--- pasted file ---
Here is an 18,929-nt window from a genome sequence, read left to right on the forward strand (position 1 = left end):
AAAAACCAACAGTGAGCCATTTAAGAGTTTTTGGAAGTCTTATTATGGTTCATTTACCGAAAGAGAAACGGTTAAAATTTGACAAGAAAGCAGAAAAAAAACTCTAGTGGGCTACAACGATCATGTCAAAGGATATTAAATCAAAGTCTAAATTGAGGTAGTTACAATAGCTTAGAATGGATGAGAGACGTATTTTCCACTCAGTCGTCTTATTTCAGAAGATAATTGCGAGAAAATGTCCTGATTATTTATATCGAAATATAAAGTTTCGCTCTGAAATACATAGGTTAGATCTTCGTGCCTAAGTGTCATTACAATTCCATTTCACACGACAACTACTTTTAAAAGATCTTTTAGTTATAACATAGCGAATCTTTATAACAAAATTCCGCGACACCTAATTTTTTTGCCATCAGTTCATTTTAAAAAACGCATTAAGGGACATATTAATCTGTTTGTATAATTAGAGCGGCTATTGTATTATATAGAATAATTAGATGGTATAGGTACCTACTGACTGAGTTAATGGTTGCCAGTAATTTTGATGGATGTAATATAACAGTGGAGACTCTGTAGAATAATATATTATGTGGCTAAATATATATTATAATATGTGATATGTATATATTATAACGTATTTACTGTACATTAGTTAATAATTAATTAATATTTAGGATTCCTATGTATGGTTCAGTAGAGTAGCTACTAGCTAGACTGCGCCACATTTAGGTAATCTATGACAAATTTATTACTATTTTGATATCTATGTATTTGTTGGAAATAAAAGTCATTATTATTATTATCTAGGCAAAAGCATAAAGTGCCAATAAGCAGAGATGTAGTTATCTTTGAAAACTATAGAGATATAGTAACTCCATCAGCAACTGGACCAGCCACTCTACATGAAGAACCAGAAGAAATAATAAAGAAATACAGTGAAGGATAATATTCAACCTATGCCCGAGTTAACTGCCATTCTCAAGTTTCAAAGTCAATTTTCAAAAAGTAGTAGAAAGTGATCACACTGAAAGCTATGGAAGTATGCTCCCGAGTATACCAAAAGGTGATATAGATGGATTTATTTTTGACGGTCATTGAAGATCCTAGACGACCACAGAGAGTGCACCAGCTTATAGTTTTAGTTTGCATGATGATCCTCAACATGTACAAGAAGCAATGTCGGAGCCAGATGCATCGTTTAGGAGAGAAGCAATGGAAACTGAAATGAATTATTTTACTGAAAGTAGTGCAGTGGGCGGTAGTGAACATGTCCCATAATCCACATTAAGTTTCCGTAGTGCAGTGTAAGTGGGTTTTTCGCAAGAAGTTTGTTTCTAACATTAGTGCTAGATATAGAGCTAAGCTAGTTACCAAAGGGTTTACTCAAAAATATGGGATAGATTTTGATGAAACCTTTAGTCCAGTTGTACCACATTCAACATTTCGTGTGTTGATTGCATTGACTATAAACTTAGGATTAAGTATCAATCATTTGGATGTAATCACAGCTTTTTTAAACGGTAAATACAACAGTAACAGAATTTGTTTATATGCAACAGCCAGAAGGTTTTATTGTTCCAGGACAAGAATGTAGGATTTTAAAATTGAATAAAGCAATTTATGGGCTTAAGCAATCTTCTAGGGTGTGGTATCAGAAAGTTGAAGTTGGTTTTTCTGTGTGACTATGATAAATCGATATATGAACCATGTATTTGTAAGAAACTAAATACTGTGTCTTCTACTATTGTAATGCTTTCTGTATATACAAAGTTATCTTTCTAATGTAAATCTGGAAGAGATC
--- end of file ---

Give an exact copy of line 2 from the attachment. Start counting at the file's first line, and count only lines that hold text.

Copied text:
AAAAACCAACAGTGAGCCATTTAAGAGTTTTTGGAAGTCTTATTATGGTTCATTTACCGAAAGAGAAACGGTTAAAATTTGACAAGAAAGCAGAAAAAAAACTCTAGTGGGCTACAACGATCATGTCAAAGGATATTAAATCAAAGTCTAAATTGAGGTAGTTACAATAGCTTAGAATGGATGAGAGACGTATTTTCCACTCAGTCGTCTTATTTCAGAAGATAATTGCGAGAAAATGTCCTGATTATTTATATCGAAATATAAAGTTTCGCTCTGAAATACATAGGTTAGATCTTCGTGCCTAAGTGTCATTACAATTCCATTTCACACGACAACTACTTTTAAAAGATCTTTTAGTTATAACATAGCGAATCTTTATAACAAAATTCCGCGACACCTAATTTTTTTGCCATCAGTTCATTTTAAAAAACGCATTAAGGGACATATTAATCTGTTTGTATAATTAGAGCGGCTATTGTATTATATAGAATAATTAGATGGTATAGGTACCTACTGACTGAGTTAATGGTTGCCAGTAATTTTGATGGATGTAATATAACAGTGGAGACTCTGTAGAATAATATATTATGTGGCTAAATATATATTATAATATGTGATATGTATATATTATAACGTATTTACTGTACATTAGTTAATAATTAATTAATATTTAGGATTCCTATGTATGGTTCAGTAGAGTAGCTACTAGCTAGACTGCGCCACATTTAGGTAATCTATGACAAATTTATTACTATTTTGATATCTATGTATTTGTTGGAAATAAAAGTCATTATTATTATTATCTAGGCAAAAGCATAAAGTGCCAATAAGCAGAGATGTAGTTATCTTTGAAAACTATAGAGATATAGTAACTCCATCAGCAACTGGACCAGCCACTCTACATGAAGAACCAGAAGAAATAATAAAGAAATACAGTGAAGGATAATATTCAACCTATGCCCGAGTTAACTGCCATTCTCAAGTTTCAAAGTCAATTTTCAAAAAGTAGTAGAAAGTGATCACACTGAAAGCTATGGAAGTATGCTCCCGAGTATACCAAAAGGTGATATAGATGGATTTATTTTTGACGGTCATTGAAGATCCTAGACGACCACAGAGAGTGCACCAGCTTATAGTTTTAGTTTGCATGATGATCCTCAACATGTACAAGAAGCAATGTCGGAGCCAGATGCATCGTTTAGGAGAGAAGCAATGGAAACTGAAATGAATTATTTTACTGAAAGTAGTGCAGTGGGCGGTAGTGAACATGTCCCATAATCCACATTAAGTTTCCGTAGTGCAGTGTAAGTGGGTTTTTCGCAAGAAGTTTGTTTCTAACATTAGTGCTAGATATAGAGCTAAGCTAGTTACCAAAGGGTTTACTCAAAAATATGGGATAGATTTTGATGAAACCTTTAGTCCAGTTGTACCACATTCAACATTTCGTGTGTTGATTGCATTGACTATAAACTTAGGATTAAGTATCAATCATTTGGATGTAATCACAGCTTTTTTAAACGGTAAATACAACAGTAACAGAATTTGTTTATATGCAACAGCCAGAAGGTTTTATTGTTCCAGGACAAGAATGTAGGATTTTAAAATTGAATAAAGCAATTTATGGGCTTAAGCAATCTTCTAGGGTGTGGTATCAGAAAGTTGAAGTTGGTTTTTCTGTGTGACTATGATAAATCGATATATGAACCATGTATTTGTAAGAAACTAAATACTGTGTCTTCTACTATTGTAATGCTTTCTGTATATACAAAGTTATCTTTCTAATGTAAATCTGGAAGAGATC